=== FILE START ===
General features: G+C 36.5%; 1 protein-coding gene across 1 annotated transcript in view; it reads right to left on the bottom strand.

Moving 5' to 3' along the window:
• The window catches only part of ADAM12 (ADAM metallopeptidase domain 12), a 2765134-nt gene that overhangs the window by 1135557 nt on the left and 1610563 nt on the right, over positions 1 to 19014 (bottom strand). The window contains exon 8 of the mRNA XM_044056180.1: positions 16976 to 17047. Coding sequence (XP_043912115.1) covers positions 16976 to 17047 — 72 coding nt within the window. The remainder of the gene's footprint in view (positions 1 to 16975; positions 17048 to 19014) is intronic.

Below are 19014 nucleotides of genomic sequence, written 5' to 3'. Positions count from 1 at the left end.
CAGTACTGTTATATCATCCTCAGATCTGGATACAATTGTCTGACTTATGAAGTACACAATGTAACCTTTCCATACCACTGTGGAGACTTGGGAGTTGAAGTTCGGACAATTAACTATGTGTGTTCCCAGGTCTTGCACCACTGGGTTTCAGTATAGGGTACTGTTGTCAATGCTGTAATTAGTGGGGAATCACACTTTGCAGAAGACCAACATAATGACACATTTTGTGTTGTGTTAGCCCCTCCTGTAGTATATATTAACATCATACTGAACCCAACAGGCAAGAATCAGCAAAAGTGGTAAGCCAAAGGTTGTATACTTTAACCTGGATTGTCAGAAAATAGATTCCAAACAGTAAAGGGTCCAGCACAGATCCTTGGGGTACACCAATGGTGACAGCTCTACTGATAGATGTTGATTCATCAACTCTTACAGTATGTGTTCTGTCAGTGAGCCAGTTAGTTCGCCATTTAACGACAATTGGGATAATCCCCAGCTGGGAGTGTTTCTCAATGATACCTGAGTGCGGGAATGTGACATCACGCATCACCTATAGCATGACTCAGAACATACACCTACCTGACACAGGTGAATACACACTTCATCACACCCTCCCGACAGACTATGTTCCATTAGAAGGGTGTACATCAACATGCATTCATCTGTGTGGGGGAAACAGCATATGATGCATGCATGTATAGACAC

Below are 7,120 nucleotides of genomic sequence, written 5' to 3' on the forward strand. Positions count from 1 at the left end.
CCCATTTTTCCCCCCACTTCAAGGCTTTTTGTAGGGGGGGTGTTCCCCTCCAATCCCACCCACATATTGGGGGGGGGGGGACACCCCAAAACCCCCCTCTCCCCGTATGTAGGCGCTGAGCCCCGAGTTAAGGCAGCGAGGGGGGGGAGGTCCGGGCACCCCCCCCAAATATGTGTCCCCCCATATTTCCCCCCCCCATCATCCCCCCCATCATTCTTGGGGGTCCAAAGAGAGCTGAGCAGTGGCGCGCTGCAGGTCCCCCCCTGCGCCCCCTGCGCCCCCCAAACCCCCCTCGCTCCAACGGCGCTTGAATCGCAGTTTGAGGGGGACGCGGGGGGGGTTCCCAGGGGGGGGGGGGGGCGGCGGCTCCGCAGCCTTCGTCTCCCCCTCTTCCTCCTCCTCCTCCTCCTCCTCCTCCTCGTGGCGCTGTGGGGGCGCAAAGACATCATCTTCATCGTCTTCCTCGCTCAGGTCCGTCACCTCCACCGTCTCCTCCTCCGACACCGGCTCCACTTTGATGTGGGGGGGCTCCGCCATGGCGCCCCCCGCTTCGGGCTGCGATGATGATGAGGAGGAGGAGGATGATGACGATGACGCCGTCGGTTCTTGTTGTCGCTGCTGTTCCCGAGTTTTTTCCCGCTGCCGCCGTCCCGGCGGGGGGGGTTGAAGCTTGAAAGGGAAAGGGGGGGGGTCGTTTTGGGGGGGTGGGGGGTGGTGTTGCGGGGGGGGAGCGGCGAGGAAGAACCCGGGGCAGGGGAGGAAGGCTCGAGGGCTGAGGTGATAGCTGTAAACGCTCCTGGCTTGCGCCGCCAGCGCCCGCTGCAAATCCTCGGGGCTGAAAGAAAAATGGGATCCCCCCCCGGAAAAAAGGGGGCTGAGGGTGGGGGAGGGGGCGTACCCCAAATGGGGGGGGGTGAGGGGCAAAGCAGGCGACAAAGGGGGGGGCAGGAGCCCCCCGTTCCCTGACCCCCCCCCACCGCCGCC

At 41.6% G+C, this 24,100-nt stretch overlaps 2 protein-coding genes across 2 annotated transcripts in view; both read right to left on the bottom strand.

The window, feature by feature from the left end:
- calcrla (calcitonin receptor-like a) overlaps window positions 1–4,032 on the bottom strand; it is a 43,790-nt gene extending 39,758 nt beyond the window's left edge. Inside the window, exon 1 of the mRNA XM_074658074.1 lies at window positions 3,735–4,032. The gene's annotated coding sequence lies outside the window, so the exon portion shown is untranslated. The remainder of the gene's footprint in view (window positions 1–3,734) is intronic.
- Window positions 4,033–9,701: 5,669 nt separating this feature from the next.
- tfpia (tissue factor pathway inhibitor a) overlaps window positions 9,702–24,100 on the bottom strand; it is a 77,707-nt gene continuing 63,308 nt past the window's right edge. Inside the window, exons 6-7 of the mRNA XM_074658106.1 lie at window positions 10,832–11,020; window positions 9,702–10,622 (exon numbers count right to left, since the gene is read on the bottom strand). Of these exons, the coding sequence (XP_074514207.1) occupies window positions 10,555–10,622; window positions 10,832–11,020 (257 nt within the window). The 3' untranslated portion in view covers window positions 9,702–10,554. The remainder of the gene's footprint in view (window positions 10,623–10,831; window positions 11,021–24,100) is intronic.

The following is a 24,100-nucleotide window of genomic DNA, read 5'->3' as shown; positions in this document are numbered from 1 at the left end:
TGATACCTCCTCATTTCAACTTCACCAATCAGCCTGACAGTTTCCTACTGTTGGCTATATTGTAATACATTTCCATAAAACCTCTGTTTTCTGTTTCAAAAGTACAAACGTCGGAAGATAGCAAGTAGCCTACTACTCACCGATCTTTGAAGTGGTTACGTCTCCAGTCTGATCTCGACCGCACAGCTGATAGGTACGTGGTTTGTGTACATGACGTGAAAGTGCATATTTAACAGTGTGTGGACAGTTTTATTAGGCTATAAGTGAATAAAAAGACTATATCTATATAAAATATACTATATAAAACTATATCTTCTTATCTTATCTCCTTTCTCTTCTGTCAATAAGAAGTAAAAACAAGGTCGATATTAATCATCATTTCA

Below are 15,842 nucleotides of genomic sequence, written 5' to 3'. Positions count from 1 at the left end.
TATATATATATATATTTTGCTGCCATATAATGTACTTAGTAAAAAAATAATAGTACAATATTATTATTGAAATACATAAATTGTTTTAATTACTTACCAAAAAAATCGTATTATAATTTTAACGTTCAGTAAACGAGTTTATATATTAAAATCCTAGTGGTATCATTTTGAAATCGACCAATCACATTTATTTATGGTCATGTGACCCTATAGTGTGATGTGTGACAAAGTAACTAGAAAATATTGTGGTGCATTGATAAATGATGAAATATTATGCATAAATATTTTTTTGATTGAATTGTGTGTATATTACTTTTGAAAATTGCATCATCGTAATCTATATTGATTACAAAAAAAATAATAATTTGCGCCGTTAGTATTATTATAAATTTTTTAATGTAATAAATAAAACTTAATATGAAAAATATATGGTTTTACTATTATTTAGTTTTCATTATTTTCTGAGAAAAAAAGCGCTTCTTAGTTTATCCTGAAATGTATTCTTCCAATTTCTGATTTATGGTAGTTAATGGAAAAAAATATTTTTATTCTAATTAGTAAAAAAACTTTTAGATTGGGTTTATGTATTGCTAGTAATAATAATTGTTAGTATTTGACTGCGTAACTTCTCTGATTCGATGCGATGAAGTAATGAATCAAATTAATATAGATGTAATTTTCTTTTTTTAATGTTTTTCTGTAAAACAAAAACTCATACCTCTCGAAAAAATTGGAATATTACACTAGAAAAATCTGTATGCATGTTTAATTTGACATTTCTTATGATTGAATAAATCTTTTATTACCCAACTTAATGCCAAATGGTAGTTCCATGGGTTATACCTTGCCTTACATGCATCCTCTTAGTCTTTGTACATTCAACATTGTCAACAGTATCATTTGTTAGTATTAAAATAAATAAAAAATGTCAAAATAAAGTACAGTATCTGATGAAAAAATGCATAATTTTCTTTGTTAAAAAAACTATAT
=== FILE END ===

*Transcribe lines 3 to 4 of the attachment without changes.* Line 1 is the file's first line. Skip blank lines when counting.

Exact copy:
• The window catches only part of ADAM12 (ADAM metallopeptidase domain 12), a 2765134-nt gene that overhangs the window by 1135557 nt on the left and 1610563 nt on the right, over positions 1 to 19014 (bottom strand). The window contains exon 8 of the mRNA XM_044056180.1: positions 16976 to 17047. Coding sequence (XP_043912115.1) covers positions 16976 to 17047 — 72 coding nt within the window. The remainder of the gene's footprint in view (positions 1 to 16975; positions 17048 to 19014) is intronic.

Below are 19014 nucleotides of genomic sequence, written 5' to 3'. Positions count from 1 at the left end.